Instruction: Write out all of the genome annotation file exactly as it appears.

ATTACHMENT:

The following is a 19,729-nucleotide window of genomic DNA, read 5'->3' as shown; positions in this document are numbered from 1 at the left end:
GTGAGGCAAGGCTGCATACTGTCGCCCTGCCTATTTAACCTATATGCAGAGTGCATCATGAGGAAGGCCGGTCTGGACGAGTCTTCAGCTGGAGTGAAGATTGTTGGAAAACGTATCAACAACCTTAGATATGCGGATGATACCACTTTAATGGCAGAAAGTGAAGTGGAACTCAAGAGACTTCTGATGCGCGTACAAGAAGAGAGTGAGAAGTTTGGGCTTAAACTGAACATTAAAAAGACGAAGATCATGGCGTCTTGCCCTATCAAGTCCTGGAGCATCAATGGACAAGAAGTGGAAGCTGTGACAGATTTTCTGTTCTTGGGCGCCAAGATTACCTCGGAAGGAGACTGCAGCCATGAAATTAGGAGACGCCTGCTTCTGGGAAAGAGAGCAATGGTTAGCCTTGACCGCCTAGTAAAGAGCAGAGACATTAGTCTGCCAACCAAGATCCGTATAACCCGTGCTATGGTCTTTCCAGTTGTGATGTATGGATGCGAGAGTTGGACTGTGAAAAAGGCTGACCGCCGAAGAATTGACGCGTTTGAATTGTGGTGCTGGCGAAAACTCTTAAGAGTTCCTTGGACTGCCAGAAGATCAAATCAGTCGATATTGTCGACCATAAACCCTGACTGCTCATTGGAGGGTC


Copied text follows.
The following is a 19,729-nucleotide window of genomic DNA, read 5'->3' as shown; positions in this document are numbered from 1 at the left end:
GTGAGGCAAGGCTGCATACTGTCGCCCTGCCTATTTAACCTATATGCAGAGTGCATCATGAGGAAGGCCGGTCTGGACGAGTCTTCAGCTGGAGTGAAGATTGTTGGAAAACGTATCAACAACCTTAGATATGCGGATGATACCACTTTAATGGCAGAAAGTGAAGTGGAACTCAAGAGACTTCTGATGCGCGTACAAGAAGAGAGTGAGAAGTTTGGGCTTAAACTGAACATTAAAAAGACGAAGATCATGGCGTCTTGCCCTATCAAGTCCTGGAGCATCAATGGACAAGAAGTGGAAGCTGTGACAGATTTTCTGTTCTTGGGCGCCAAGATTACCTCGGAAGGAGACTGCAGCCATGAAATTAGGAGACGCCTGCTTCTGGGAAAGAGAGCAATGGTTAGCCTTGACCGCCTAGTAAAGAGCAGAGACATTAGTCTGCCAACCAAGATCCGTATAACCCGTGCTATGGTCTTTCCAGTTGTGATGTATGGATGCGAGAGTTGGACTGTGAAAAAGGCTGACCGCCGAAGAATTGACGCGTTTGAATTGTGGTGCTGGCGAAAACTCTTAAGAGTTCCTTGGACTGCCAGAAGATCAAATCAGTCGATATTGTCGACCATAAACCCTGACTGCTCATTGGAGGGTC